I am sure we were all sad to see actress Patty Duke die as a result of sepsis from a ruptured intestine. According to the Centers for Disease Control and Prevention, sepsis is the body's "overwhelming and life-threatening response" to an infection. It can lead to tissue damage, organ failure, and death. Sepsis can be spurred by any type of infection, even a minor one, and occurs when germs enter a person's body and multiply, causing illness and organ and tissue damage.
Last month, I wrote a blog about the use of Algorithms and Analytics for sepsis management. It seems timely that we all think about using technology to proactively notify caregivers when a patient shows the signs of sepsis.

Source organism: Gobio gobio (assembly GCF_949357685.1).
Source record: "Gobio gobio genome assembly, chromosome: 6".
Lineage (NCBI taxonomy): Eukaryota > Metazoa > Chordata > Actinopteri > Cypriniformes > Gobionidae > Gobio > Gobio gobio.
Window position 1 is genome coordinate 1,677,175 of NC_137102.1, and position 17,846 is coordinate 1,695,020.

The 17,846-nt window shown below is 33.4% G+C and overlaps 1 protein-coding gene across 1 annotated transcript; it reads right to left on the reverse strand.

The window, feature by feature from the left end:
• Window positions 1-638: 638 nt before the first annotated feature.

In the article "What killed Patty Duke?", by Ben Tinker, CNN, it states that there is no single sign for sepsis, but rather a combination of symptoms. This is why using algorithms to pull in multiple symptoms to detect the progression of sepsis is very important.
In addition to using algorithms, we can also analyze the doctors, population, and facilities to be more prepared. We can segment the population to make sure we are flagging high-risk patients — people with weakened immune systems, babies and the very young, elderly people, and those with chronic illnesses. We can also look to see if specific facilities or specific doctor’s patients are receiving more sepsis patients than others.
Please attend our upcoming webcast on April 7th, where Derrick Goode from Penn Highlands Elk shows how they are reducing Sepsis and Readmissions.